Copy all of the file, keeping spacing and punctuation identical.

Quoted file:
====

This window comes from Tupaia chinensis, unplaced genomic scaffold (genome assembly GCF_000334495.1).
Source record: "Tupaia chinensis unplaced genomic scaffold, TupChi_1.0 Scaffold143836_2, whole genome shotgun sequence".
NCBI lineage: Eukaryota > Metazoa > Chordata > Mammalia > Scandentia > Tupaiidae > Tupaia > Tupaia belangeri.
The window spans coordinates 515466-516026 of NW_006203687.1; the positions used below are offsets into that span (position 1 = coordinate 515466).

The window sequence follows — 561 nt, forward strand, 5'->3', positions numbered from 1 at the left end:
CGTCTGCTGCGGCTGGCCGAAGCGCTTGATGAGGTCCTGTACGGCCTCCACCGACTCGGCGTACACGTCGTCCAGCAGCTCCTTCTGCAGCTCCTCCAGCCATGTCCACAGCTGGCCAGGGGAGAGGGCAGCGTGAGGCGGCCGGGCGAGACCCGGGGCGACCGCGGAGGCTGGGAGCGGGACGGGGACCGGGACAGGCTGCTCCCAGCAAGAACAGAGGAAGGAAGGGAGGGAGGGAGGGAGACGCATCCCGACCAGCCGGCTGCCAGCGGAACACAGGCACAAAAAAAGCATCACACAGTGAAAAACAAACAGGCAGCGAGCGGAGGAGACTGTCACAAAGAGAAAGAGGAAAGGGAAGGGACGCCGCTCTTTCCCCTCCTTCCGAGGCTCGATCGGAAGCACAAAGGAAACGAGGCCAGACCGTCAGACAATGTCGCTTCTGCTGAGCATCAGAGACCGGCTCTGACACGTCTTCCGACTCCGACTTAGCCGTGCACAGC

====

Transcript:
This window comes from Tupaia chinensis, unplaced genomic scaffold (genome assembly GCF_000334495.1).
Source record: "Tupaia chinensis unplaced genomic scaffold, TupChi_1.0 Scaffold143836_2, whole genome shotgun sequence".
NCBI lineage: Eukaryota > Metazoa > Chordata > Mammalia > Scandentia > Tupaiidae > Tupaia > Tupaia belangeri.
The window spans coordinates 515466-516026 of NW_006203687.1; the positions used below are offsets into that span (position 1 = coordinate 515466).

The window sequence follows — 561 nt, forward strand, 5'->3', positions numbered from 1 at the left end:
CGTCTGCTGCGGCTGGCCGAAGCGCTTGATGAGGTCCTGTACGGCCTCCACCGACTCGGCGTACACGTCGTCCAGCAGCTCCTTCTGCAGCTCCTCCAGCCATGTCCACAGCTGGCCAGGGGAGAGGGCAGCGTGAGGCGGCCGGGCGAGACCCGGGGCGACCGCGGAGGCTGGGAGCGGGACGGGGACCGGGACAGGCTGCTCCCAGCAAGAACAGAGGAAGGAAGGGAGGGAGGGAGGGAGACGCATCCCGACCAGCCGGCTGCCAGCGGAACACAGGCACAAAAAAAGCATCACACAGTGAAAAACAAACAGGCAGCGAGCGGAGGAGACTGTCACAAAGAGAAAGAGGAAAGGGAAGGGACGCCGCTCTTTCCCCTCCTTCCGAGGCTCGATCGGAAGCACAAAGGAAACGAGGCCAGACCGTCAGACAATGTCGCTTCTGCTGAGCATCAGAGACCGGCTCTGACACGTCTTCCGACTCCGACTTAGCCGTGCACAGC